The Devil All The Time

Knockemstiff, Ohio. Faced with his dying wife, a desperate man, Willard Russell, tries everything for everything. He turns to religion. His prayers will gradually become akin to sacrifices of which Arvin, the couple’s son, could be the ultimate offering …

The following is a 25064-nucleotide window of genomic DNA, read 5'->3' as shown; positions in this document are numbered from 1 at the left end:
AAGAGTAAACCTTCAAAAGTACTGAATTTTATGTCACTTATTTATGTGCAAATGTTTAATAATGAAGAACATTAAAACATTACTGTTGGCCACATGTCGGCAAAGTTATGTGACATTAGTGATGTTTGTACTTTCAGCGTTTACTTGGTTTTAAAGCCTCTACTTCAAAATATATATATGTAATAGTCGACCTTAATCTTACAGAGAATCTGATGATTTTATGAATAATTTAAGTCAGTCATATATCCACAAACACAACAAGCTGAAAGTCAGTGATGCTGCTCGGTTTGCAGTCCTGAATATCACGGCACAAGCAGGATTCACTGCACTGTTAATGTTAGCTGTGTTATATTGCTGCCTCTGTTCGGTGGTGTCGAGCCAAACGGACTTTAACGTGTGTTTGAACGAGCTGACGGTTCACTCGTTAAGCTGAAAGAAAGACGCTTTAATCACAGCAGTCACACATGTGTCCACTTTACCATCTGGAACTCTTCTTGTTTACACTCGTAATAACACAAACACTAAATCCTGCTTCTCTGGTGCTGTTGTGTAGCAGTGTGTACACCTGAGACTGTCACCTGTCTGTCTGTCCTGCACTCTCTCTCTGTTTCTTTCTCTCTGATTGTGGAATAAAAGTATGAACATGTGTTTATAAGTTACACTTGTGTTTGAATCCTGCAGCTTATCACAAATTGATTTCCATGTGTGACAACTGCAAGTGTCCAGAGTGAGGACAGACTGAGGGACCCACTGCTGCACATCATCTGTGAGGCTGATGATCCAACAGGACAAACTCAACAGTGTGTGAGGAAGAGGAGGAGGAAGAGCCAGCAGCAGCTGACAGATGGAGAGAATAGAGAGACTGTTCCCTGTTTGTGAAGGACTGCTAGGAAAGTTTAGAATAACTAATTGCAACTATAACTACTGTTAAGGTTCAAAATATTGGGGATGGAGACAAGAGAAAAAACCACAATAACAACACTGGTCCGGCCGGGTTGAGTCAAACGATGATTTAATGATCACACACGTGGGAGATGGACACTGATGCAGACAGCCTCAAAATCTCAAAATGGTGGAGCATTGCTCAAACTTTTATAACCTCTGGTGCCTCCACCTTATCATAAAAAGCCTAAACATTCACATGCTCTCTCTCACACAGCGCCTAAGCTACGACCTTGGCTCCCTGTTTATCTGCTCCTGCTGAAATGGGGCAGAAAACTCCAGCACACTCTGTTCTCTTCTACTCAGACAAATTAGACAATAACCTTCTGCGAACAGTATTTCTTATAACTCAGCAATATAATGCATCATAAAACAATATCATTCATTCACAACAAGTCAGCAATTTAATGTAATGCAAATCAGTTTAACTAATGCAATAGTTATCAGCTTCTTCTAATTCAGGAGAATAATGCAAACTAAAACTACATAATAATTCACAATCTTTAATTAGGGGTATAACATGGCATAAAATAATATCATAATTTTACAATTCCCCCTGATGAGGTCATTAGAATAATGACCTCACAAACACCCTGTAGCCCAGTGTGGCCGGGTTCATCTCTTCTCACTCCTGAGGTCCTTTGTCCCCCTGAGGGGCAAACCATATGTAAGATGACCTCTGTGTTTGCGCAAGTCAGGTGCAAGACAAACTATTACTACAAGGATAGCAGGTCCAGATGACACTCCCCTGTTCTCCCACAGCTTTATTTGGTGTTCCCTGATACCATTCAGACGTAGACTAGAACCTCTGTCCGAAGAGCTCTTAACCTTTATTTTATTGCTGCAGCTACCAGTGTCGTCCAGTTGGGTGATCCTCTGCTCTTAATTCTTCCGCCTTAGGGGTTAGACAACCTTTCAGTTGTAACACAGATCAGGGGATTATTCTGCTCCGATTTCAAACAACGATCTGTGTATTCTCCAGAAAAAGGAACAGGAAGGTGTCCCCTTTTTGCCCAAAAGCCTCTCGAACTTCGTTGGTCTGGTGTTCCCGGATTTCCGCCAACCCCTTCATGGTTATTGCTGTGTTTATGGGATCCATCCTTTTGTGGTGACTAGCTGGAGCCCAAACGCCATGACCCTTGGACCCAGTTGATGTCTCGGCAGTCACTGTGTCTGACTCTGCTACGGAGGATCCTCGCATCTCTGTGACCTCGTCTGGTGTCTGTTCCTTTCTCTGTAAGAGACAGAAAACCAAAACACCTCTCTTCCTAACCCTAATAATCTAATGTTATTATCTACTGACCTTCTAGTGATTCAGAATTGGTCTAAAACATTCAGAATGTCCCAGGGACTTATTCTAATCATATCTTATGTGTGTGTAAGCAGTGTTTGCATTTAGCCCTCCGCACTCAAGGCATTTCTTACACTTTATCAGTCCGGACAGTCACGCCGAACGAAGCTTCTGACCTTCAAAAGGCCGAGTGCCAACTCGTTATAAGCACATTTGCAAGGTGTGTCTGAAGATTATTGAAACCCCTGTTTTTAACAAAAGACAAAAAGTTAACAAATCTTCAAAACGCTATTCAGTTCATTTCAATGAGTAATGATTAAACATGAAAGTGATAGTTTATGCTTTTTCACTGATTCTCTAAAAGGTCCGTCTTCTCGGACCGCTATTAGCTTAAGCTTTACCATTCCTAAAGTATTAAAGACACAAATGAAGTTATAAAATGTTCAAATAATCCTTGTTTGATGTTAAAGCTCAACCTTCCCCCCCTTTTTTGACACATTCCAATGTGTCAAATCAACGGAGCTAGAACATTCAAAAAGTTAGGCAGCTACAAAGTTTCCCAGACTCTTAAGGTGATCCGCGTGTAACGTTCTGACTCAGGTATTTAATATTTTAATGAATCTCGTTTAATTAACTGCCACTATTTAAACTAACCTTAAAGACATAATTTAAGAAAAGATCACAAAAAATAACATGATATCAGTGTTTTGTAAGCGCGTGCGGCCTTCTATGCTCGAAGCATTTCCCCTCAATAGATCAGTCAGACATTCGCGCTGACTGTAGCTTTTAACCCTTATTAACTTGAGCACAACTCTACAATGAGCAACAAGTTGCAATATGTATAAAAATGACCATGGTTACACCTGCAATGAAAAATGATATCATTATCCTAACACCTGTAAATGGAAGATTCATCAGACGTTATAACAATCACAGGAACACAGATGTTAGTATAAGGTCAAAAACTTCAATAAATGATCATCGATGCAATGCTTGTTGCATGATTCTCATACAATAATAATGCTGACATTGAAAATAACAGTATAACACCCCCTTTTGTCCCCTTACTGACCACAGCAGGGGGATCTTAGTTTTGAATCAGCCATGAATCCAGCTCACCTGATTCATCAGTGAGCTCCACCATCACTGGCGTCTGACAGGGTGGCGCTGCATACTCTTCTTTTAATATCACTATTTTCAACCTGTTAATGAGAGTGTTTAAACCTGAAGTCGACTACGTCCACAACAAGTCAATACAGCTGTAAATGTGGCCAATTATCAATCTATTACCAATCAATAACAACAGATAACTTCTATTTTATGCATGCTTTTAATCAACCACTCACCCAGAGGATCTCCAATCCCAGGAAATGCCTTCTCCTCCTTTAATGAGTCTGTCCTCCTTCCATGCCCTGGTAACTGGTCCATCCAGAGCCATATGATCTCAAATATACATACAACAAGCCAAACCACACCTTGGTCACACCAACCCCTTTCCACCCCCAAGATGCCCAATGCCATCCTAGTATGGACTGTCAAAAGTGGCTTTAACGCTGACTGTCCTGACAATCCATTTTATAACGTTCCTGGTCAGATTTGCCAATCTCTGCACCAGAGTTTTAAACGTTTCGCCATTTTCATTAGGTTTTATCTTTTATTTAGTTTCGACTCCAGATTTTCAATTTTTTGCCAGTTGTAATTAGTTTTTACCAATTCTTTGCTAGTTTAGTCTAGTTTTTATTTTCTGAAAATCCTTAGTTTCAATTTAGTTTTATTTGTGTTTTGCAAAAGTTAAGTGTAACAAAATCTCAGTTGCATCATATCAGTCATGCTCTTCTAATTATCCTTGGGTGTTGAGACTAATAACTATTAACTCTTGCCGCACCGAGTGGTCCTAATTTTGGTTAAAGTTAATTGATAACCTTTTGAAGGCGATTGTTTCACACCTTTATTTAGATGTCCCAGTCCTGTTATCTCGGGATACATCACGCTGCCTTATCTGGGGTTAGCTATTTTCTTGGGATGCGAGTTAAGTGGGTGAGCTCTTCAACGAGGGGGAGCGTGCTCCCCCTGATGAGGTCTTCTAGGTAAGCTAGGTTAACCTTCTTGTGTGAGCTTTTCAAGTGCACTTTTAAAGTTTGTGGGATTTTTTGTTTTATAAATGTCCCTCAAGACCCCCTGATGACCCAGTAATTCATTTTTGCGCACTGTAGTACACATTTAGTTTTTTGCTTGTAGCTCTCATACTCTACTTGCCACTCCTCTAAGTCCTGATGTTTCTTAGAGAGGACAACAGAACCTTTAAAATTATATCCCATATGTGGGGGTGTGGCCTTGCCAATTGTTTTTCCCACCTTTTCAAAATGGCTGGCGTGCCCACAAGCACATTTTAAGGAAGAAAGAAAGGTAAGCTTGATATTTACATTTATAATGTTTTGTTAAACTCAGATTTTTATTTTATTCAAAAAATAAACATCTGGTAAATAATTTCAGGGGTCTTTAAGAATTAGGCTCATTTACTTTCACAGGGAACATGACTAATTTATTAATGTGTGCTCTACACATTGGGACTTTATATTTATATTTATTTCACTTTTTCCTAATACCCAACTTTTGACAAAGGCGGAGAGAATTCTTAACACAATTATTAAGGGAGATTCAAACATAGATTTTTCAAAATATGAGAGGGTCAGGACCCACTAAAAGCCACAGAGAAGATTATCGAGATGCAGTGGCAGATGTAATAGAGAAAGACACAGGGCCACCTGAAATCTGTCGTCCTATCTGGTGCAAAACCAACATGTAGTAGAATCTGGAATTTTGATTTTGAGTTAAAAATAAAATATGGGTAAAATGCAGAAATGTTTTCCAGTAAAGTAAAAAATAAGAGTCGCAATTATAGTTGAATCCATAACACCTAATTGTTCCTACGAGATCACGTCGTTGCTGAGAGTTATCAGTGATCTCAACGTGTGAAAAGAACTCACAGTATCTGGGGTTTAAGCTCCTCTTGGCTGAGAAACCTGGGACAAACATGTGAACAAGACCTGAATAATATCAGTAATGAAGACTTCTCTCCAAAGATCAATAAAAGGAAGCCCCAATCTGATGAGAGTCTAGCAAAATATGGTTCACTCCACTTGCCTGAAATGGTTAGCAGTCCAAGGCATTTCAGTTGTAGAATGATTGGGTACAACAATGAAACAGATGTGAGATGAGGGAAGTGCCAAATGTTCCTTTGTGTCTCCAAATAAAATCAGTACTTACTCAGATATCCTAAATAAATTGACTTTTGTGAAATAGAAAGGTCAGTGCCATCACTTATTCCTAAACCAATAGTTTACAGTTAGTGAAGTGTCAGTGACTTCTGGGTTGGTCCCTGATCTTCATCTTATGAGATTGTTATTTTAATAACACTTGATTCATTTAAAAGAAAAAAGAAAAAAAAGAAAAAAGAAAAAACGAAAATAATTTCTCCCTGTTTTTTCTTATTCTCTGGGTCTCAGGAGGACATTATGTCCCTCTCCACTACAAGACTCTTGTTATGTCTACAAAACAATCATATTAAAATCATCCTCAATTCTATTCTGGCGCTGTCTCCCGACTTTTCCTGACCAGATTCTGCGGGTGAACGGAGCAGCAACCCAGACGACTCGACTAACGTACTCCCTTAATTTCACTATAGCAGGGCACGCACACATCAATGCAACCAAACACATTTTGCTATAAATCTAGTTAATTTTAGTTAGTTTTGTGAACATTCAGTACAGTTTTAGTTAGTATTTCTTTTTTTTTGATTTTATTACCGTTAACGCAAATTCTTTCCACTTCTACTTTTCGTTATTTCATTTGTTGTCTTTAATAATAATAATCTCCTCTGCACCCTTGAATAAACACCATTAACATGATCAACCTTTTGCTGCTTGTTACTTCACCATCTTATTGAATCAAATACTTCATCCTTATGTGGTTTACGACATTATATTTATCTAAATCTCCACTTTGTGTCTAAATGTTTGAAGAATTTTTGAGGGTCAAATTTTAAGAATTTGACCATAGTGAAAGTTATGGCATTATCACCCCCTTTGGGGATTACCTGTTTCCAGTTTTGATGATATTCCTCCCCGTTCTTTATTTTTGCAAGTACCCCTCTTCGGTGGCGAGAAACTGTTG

Imagine a rubber band as a destiny. First stretched, it clings to a small town in Ohio where a soldier returning from the Solomon Islands front stops by chance. After having met the woman of his life there, he quite naturally decides to settle there to found a home where little Arvin will be born. Then stretched by a series of events caused by the protagonists getting lost in the blindness of their beliefs to hide their traumas, their follies or their worst perversions, this elastic will stretch over years and kilometers until reaching another village of West Virginia, theater of the new life of Arvin, today a young man and protector of Lenora, a sister whose luck wanted that the course results from the same spiral. When Lenora finds herself caught in the clutches of one of the most deviant figures that religion can produce, the elastic will then reach its breaking point. By breaking, it will hit Arvin and all the characters crossed so far with full force and, in a chaos which will make them collide with each other with the greatest violence, will bring them back to where it all began … The multiplicity of points of view in parts in Donald Ray Pollock’s book probably did not make its film adaptation a priori easy, but we can say that the screenplay written by Antonio and Paulo Campos is doing rather admirably well to do justice to the darkness of this fresco on the perdition of a deep America in the face of its most unhealthy contradictions. Narrated here by the author himself mischievously, the film takes up this elastic construction stretching then closing around Arvin while managing to bring to life the many characters who will have a more or less direct impact on his evolution. Of course, the translation of the various masks based for the most part on a truncated religious image (others are so in the more general sense of a vocation), used both by the weakest as refuges for their torments and by predators to conceal their bas-instincts, will sometimes be redundant in the very logic of their denunciation but the mold of crossed destinies in which they will be melted will always make them intervene at the fair value of their influence vis-à-vis the existential journey lived by Arvin. In addition, where the novel inevitably had more facilities to characterize certain characters by further developments in writing, its adaptation benefits from an unstoppable argument to get around this problem: its sizeable cast! The talent of actors of the caliber of Bill Skarsgård, Robert Pattinson, Riley Keough, Haley Bennett, Sebastian Stan, Eliza Scanlen, Mia Wasikowska, Jason Clarke or Tom Holland largely allows to give a real scale to characters who, on paper, are either more detailed (the couple embodied by Keough and Clarke in particular, here above all defined by the cruelty of their actions), or more expected on the dark facet of the discourse he embodies (Pattinson quite clearly transcends this role of pastor which we quickly understand the nature). So, yes, even visually by his comings and goings between the lights and the shadows on the acts which are played out in this part of the United States stifled by its puritanism of pomp, “The Devil in All Time” is registered in the classic vein of a certain American cinema with a self-critical gaze itself inspired by its greatest literary authors (Daniel Day Pollock is an eminent contemporary emissary), it perhaps does not achieve the strength of the greatest classics passed before him, but, by its generous profusion of eclectic portraits demonstrating the US decadence and its ability to combine them within a single narrative, Antonio Campos’ film has all the characteristics of a more than solid representative of its kind. .

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